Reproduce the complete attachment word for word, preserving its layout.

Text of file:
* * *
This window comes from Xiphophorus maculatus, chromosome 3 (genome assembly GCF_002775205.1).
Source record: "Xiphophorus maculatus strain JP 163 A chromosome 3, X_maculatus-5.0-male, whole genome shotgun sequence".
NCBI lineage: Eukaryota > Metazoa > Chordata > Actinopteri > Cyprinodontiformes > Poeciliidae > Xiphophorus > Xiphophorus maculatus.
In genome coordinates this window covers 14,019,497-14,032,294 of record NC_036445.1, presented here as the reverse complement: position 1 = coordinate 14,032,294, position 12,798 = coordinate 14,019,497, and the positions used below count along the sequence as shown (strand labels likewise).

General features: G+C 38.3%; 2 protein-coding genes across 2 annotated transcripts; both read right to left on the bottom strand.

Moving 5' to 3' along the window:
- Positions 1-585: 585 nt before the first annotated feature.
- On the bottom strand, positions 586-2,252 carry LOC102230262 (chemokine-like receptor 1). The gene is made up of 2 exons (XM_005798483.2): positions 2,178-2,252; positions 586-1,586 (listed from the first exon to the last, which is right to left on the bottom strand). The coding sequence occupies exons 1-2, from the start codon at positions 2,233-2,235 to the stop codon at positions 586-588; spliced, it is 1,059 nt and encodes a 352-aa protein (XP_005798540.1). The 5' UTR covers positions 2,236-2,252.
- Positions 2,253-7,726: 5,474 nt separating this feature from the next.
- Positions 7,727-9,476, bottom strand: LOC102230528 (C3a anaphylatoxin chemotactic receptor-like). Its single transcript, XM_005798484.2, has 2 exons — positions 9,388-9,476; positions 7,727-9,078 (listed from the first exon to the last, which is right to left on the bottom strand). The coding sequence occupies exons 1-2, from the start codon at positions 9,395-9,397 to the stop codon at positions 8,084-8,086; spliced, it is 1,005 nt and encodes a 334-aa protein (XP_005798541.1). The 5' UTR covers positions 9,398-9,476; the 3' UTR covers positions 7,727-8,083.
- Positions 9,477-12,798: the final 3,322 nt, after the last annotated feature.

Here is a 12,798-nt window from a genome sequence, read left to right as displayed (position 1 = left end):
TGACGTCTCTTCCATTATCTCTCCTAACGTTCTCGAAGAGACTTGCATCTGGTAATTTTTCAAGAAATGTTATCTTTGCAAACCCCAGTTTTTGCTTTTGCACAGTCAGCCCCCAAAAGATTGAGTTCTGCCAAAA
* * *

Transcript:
This window comes from Xiphophorus maculatus, chromosome 3 (genome assembly GCF_002775205.1).
Source record: "Xiphophorus maculatus strain JP 163 A chromosome 3, X_maculatus-5.0-male, whole genome shotgun sequence".
NCBI lineage: Eukaryota > Metazoa > Chordata > Actinopteri > Cyprinodontiformes > Poeciliidae > Xiphophorus > Xiphophorus maculatus.
In genome coordinates this window covers 14,019,497-14,032,294 of record NC_036445.1, presented here as the reverse complement: position 1 = coordinate 14,032,294, position 12,798 = coordinate 14,019,497, and the positions used below count along the sequence as shown (strand labels likewise).

General features: G+C 38.3%; 2 protein-coding genes across 2 annotated transcripts; both read right to left on the bottom strand.

Moving 5' to 3' along the window:
- Positions 1-585: 585 nt before the first annotated feature.
- On the bottom strand, positions 586-2,252 carry LOC102230262 (chemokine-like receptor 1). The gene is made up of 2 exons (XM_005798483.2): positions 2,178-2,252; positions 586-1,586 (listed from the first exon to the last, which is right to left on the bottom strand). The coding sequence occupies exons 1-2, from the start codon at positions 2,233-2,235 to the stop codon at positions 586-588; spliced, it is 1,059 nt and encodes a 352-aa protein (XP_005798540.1). The 5' UTR covers positions 2,236-2,252.
- Positions 2,253-7,726: 5,474 nt separating this feature from the next.
- Positions 7,727-9,476, bottom strand: LOC102230528 (C3a anaphylatoxin chemotactic receptor-like). Its single transcript, XM_005798484.2, has 2 exons — positions 9,388-9,476; positions 7,727-9,078 (listed from the first exon to the last, which is right to left on the bottom strand). The coding sequence occupies exons 1-2, from the start codon at positions 9,395-9,397 to the stop codon at positions 8,084-8,086; spliced, it is 1,005 nt and encodes a 334-aa protein (XP_005798541.1). The 5' UTR covers positions 9,398-9,476; the 3' UTR covers positions 7,727-8,083.
- Positions 9,477-12,798: the final 3,322 nt, after the last annotated feature.

Here is a 12,798-nt window from a genome sequence, read left to right as displayed (position 1 = left end):
TGACGTCTCTTCCATTATCTCTCCTAACGTTCTCGAAGAGACTTGCATCTGGTAATTTTTCAAGAAATGTTATCTTTGCAAACCCCAGTTTTTGCTTTTGCACAGTCAGCCCCCAAAAGATTGAGTTCTGCCAAAA